A Commitment to Diversity, Equity and Inclusion | Rubenstein School of Environment and Natural Resources | The University of Vermont(title)

The Rubenstein School is committed to enhancing the understanding of the natural world through full inclusion of the unique and valuable perspectives reflected by diverse peoples. We aim to radically change human-environment systems in a just, equitable, and ecological direction.

Diversity Initiatives

Diversity initiatives in the school began in 1988 with USDA grants to support high school outreach and multicultural scholarships. In 1996, faculty and staff formally endorsed the Rubenstein School Diversity Plan.

In 2017, in collaboration with the UVM President's Commission on Inclusive Excellence, the school began work on an Inclusive Excellence Action Plan to address inclusivity within academics, community, environment, and operations in the School.

To more fully engage the entire school community, in the fall of 2017, the school began work on an equity assessment with Dr. Shadiin Garcia of Shoreline Consulting. Concurrently, an undergraduate conducted her senior research thesis on racism in Rubenstein. These research and reflection initiatives took place as activism grew across campus. Following the equity assessment, the School developed its first Inclusive Excellence Action Plan, which was published in 2019.

With the formation of the University Diversity Council (UDC) in the Spring of 2021, the Rubenstein School began a new Inclusive Excellence Action Planning process alongside every academic unit and department at UVM. The process, led by the Vice Provost for Diversity, Equity and Inclusion, resulted in the development of a new five-year plan, finalized in 2022.

The plan seeks to ensure: 

  • All members feel welcome and included.
  • Equity is centered in our curriculum, business practices, and policies.
  • Opportunities for personal and professional growth are available to all.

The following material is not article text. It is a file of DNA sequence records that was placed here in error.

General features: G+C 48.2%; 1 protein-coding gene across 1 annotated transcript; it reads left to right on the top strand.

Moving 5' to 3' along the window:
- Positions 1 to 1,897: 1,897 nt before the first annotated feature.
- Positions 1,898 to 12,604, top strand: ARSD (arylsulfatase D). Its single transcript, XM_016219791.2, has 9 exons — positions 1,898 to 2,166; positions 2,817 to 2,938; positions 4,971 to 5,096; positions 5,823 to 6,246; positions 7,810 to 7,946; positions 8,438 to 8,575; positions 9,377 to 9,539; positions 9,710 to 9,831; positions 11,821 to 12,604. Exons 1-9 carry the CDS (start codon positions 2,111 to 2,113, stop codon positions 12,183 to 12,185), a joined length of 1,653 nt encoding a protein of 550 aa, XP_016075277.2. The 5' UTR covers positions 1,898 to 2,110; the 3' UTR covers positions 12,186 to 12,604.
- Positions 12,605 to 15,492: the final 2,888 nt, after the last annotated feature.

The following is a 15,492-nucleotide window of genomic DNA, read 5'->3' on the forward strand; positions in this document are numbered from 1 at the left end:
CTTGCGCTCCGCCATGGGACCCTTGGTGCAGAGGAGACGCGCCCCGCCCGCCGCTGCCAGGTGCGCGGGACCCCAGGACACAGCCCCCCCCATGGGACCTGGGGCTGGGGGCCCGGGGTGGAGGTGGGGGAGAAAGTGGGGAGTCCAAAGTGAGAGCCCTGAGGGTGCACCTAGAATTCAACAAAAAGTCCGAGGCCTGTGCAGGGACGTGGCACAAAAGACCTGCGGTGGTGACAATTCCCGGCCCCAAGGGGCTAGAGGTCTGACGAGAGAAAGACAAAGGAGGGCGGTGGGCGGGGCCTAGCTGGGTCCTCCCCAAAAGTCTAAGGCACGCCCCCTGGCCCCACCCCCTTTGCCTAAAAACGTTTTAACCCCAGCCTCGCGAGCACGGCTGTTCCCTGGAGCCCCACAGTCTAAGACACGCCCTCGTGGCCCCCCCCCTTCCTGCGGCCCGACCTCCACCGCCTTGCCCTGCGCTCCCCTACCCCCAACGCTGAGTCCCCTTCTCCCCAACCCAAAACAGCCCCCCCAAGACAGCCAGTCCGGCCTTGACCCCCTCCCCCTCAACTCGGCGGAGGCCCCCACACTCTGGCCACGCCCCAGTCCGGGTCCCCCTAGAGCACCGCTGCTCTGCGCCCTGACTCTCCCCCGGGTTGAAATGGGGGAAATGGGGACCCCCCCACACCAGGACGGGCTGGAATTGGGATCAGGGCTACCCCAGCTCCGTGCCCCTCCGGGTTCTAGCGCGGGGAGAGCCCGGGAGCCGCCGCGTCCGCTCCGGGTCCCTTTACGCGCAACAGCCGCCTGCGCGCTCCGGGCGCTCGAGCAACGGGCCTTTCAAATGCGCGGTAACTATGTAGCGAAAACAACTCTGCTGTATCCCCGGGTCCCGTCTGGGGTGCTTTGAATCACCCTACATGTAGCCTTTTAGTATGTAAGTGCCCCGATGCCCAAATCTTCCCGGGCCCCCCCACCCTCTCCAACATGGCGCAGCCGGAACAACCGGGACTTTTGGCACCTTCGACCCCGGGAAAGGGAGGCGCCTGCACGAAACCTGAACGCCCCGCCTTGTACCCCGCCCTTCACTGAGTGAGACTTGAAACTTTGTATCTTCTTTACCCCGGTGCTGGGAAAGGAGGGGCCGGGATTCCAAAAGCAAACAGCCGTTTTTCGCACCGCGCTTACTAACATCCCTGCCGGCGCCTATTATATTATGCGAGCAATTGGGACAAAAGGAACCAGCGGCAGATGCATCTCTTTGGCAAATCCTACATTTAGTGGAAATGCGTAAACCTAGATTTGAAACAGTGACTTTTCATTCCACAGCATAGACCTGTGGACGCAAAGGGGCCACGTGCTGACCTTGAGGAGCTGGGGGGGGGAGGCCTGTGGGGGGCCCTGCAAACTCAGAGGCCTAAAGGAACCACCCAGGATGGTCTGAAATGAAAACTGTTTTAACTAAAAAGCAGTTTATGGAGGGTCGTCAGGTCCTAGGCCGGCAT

• Our curriculum reflects diverse perspectives and ways of knowing and being in the environment.

Rubenstein School Inclusive Excellence Action Plan

IDEA Committee

A group of faculty sitting around a table talking

The Inclusion, Diversity, Equity, Action (IDEA) Committee is comprised of three faculty, three staff, three undergraduate students, and two graduate students. Through regular meetings and community activities, the IDEA Committee designs and plans diversity initiatives, evaluates curriculum, and facilitates workshops, trainings, BIPOC speaker series, and events in the Rubenstein School.


a group of five people stand in a line and pose for the camera. they are wearing nametags.

The Black, Indigenous, People of Color Environmental Collective (BIPOCEC) is an affinity group for people of color learning and working in the environmental field. The BIPOCEC community is comprised of undergraduate and graduate students, faculty, staff, and alumni from across UVM. The group is built by and for people of color and aims to challenge the oppressive systems that are at the root of the environmental field. BIPOCEC hosts weekly community-building gatherings with food, tea, and discussion topics. The group also organizes special events and activities throughout each semester such as hikes, outings on the Research Vessel, movie screenings, and more.